“Our state leaders have an opportunity to come together and ensure that all of our neighbors have homes from which to build their future,” said Anne Mavity, executive director of the Minnesota Housing Partnership.
“Aged care staffing shortages are at crisis levels, affecting seniors and their families in every corner of the country,” the Long-Term Care Imperative said in a statement. “Only lawmakers can address the crisis and ensure access.”
The Minnesota Chamber of Commerce came out on the side of tax cuts.
“After nine consecutive years of budget surpluses, Minnesota should join other states in making meaningful tax reforms to encourage investment and create opportunity for our state,” said Chamber President Doug Loon.
What might his budget proposal look like? Walz looked to a bipartisan deal negotiated but never enacted last spring that split the then-record $12 billion surplus three ways: one-third to tax cuts and credits, one-third to increased spending, one a third on savings.
The final piece was a concession to Republicans who wanted the next legislature to have a bigger say in using the surplus. Back then, the surplus was smaller, and at the time Republicans thought they would control both houses of the legislature. Next year they won’t, and the DFLers will decide if they can hold a narrow majority together.
Walz said his plan is likely to include some one-time investments, some tax cuts and some increases in ongoing programs — particularly in education. But there may be less need for that $4 billion to sit unspent once the full biennial budget is in place.
Walz joked about the size of the DFL majority with a conundrum: “You know what you call a one-vote majority? The majority.”
New Senate Majority Leader Kari Dziedzic of Minneapolis said her caucus recognizes that despite booming tax collections that reflect that some Minnesotans are doing well financially, many are not.
“…those who are struggling, who can’t afford rent, who can’t afford food…and who can’t afford daycare, we want to help them and help them quickly,” she said.
But new House Majority Leader Jamie Long, also of Minneapolis, acknowledged there will be more demand than even that massive surplus can meet.
“Eighteen billion is certainly a big number, but you’ve seen that the vast majority are one-offs,” he said. “We don’t have the excess that we might think we do.”
But he said the legislature will do “extraordinary things.”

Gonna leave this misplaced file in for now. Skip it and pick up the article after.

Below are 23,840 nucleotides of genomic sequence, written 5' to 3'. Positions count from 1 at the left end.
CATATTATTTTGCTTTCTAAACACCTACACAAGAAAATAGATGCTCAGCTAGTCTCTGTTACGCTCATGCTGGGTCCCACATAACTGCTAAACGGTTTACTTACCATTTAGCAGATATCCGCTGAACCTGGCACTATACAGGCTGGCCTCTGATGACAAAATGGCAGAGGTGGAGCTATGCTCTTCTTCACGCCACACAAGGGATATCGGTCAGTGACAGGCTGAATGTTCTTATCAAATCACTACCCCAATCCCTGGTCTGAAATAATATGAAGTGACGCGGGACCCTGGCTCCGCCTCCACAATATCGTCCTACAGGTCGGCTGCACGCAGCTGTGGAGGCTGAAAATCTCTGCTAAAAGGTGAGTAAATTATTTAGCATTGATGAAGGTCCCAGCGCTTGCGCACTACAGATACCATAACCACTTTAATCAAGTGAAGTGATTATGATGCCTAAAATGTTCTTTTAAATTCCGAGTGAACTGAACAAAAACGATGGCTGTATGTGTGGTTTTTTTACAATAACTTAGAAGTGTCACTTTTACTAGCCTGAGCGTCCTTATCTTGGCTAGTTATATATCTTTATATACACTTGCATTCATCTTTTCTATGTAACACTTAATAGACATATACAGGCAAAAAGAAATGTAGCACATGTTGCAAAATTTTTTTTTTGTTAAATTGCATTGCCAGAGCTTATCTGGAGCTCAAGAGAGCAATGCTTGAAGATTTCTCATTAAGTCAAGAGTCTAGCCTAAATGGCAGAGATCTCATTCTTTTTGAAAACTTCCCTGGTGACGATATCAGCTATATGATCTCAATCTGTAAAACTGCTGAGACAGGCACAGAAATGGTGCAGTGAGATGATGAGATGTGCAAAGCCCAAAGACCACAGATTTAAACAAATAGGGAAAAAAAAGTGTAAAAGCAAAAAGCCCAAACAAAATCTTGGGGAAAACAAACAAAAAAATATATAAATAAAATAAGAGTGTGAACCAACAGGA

The economic puzzle
The pandemic and now its consequences have caused economists to convulse. First, they predicted a deeper fall than happened. They then failed to catch up with the economic recovery that created those surpluses. They are now balancing tax collection growth with a weakening economy.
State economist Laura Kalambokidis said that most economic indicators are decreasing compared to the last February forecast. A mild recession may have already begun, and the nation’s record low unemployment rate will rise by a few percentage points. But the numbers never get bad, bad. Job growth slows but never turns negative. Wage growth is also slowing down, but should not fall below 4% growth per year. The shallow recession ends in the third quarter of 2023.
Even higher interest rates have good results. Some taxes benefit from higher prices and wages, and the government’s cash accounts earn more interest.
Inflation remains her biggest concern.
“While price indices have been lower than expected in recent weeks, persistent inflation could lead the Fed to raise interest rates more aggressively,” Kalambokidis said. “This could lead to a contraction in 2023 that is deeper and/or longer than forecast.”
DFLers make a big point of the fact that state law doesn’t allow inflation estimates to be included in projections of how much it will cost to maintain the current budget for two years. Thus, the current biennial budget of $52 billion will cost $54 billion to maintain by the summer of 2025.
But inflation would only add $1.5 billion if all agencies were given extra money to cover the increased costs. That’s a lot of money, but within the means of this surplus.
Inflation would have a $3.5 billion impact on the budget, which begins July 1, 2025. But even that is within projected surpluses for those years, when tax collections are expected to exceed state spending by $8.4 billion. That means the state is running budget surpluses as far as the state’s economic forecasters can see — five years is forever in this part.
Of course, it all depends on how much of that surplus is spent on new or expanded programs or tax cuts. Walz and legislative leaders have consistently said that about $12 billion of the additional $17.6 billion is carried over from the current budget and is not expected to be repeated from year to year. This sparks conversations about one-time spending, say checking rebates on the tax cut side and one-time investments in programs on the spending side.
Still, there’s nearly $6 billion in budget cash that’s expected to be preserved next year. This is the kind of situation that can politically and fiscally justify ongoing spending and ongoing tax cuts. There was a time not so long ago when a surplus of $6 billion would have been unheard of, a record in itself. Now there are leftovers.
But wait, there’s more. The state’s current rainy day savings account is $2.6 billion. It will grow to $2.85 billion. And the state always keeps $350 million to cover any short-term ups and downs in tax receipts and expenditures.